US continues to flex its trade muscle for pharma
In its subsequent free trade negotiations with the US, the South Korean government demanded a process similar to Australia’s current system of evidence-based cost-effectiveness and reference pricing.
After recognising each nation’s differing approach to medicines policy, the Republic of Korea–United States Free Trade Agreement indicates that if South Korea establishes a reimbursement system for pharmaceuticals or medical devices where the amount paid is not based on “competitive market-derived prices”, then it has to “appropriately recognise the value of patented pharmaceutical products”.
The agreement respectively mentions PBS-type “sound economic incentives” as a method of facilitating access to patented medicines and Australian-style “transparent and accountable” procedures as a means of promoting health innovation. However, it creates a Medicines and Medical Devices Committee, similar to the AUSFTA MWG.
This is another example of the US technique to alter the domestic regulatory systems of other nations to achieve greater profits for US companies. And a recent US-India working group on pharmaceutical patents looks like it could be headed the same way.
An evidence-based approach to pharmaceutical innovation
The United Kingdom’s 2009 Kennedy Report on Valuing Innovation is directly relevant to debates about how to value pharmaceutical innovation. It strongly promotes the evidence-based approach Australia takes to assessing and valuing innovation through expert assessment of objectively demonstrated therapeutic significance.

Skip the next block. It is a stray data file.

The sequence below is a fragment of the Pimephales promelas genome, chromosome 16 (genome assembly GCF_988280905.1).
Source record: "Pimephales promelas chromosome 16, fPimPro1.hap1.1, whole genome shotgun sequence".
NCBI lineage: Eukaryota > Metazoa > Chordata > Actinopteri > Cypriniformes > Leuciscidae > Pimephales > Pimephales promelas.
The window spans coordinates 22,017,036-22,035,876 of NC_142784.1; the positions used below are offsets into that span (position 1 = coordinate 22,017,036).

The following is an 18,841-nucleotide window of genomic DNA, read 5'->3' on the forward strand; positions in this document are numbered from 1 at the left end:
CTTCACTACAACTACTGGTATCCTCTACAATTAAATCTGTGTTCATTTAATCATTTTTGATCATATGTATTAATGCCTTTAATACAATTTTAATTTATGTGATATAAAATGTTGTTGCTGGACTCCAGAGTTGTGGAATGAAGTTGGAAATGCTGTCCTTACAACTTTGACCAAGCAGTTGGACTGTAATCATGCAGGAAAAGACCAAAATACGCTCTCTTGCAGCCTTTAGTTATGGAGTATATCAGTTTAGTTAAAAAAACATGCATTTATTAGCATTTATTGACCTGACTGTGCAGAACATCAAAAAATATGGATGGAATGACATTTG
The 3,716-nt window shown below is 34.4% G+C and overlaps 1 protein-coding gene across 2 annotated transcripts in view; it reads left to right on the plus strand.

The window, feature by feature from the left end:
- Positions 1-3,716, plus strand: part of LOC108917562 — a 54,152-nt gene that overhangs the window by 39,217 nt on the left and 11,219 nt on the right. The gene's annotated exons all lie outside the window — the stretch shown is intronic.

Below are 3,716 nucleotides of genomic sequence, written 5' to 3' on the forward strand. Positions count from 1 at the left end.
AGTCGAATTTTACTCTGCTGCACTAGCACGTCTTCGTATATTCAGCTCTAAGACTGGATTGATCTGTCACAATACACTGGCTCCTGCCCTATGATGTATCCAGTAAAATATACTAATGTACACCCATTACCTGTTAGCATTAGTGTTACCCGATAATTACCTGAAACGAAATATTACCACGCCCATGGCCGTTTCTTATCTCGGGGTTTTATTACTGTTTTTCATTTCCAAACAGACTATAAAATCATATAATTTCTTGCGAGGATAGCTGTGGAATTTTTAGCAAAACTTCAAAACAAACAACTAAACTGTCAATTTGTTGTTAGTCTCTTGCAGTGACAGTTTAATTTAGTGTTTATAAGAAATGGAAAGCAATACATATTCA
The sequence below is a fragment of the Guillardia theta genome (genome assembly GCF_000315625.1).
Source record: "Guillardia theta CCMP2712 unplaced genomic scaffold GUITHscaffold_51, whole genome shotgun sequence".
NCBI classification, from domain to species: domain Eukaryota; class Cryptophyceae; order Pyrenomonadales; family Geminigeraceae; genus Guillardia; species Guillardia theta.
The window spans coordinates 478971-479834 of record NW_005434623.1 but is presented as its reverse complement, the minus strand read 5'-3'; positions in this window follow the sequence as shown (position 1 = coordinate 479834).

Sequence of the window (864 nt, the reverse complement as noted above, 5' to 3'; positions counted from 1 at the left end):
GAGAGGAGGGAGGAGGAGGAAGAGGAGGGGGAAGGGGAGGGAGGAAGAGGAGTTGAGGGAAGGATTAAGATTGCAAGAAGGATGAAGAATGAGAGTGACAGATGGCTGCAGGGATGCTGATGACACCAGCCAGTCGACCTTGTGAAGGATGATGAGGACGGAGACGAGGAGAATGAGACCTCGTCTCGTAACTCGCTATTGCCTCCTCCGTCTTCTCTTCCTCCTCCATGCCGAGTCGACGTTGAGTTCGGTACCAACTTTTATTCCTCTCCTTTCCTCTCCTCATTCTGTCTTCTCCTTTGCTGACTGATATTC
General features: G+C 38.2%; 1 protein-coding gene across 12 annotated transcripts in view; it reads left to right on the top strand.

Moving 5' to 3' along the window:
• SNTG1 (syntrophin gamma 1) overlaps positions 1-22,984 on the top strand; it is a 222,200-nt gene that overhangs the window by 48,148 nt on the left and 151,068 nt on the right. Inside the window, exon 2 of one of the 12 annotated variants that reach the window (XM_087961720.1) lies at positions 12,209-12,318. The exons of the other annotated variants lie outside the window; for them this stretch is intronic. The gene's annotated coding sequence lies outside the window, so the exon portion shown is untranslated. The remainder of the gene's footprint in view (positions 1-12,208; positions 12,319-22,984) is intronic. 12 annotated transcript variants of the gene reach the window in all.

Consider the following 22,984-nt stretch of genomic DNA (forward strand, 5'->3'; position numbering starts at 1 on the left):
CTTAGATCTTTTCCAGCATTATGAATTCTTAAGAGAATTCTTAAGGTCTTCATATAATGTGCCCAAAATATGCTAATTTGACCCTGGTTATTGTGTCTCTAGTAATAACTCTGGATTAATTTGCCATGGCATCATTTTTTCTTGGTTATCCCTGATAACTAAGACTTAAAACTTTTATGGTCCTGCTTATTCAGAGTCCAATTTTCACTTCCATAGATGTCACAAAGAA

The Kennedy Report recommends disinvestment or compensation to the government if an allegedly innovative product fails to offer value or meet expectations made when being evaluated for public funding. It also recommends a working definition of pharmaceutical innovation, emphasising scrutiny of whether the relevant product significantly and substantially improves the way that a current need (including supportive care) is met.
Allowing the US to alter the basic processes of Australia’s PBS represented an inexcusable surrender of Australia’s democratic sovereignty. It represents just how compromised the state has become as a representative of citizens’ interest in the face of corporate power.
It also provides salutary lessons as Australian citizens attempt to prevent their government surrendering democratic sovereignty on an even greater scale by agreeing to investor-state dispute settlement in the US-led Trans-Pacific Partnership Agreement.
This article draws on research prepared for the 2014 Workshop “Ten Years since the Australia-US Free Trade Agreement: Where to for Australia’s Trade Policy?”, sponsored by the Academy of the Social Sciences in Australia and Faculty of Arts and Social Sciences, UNSW Australia.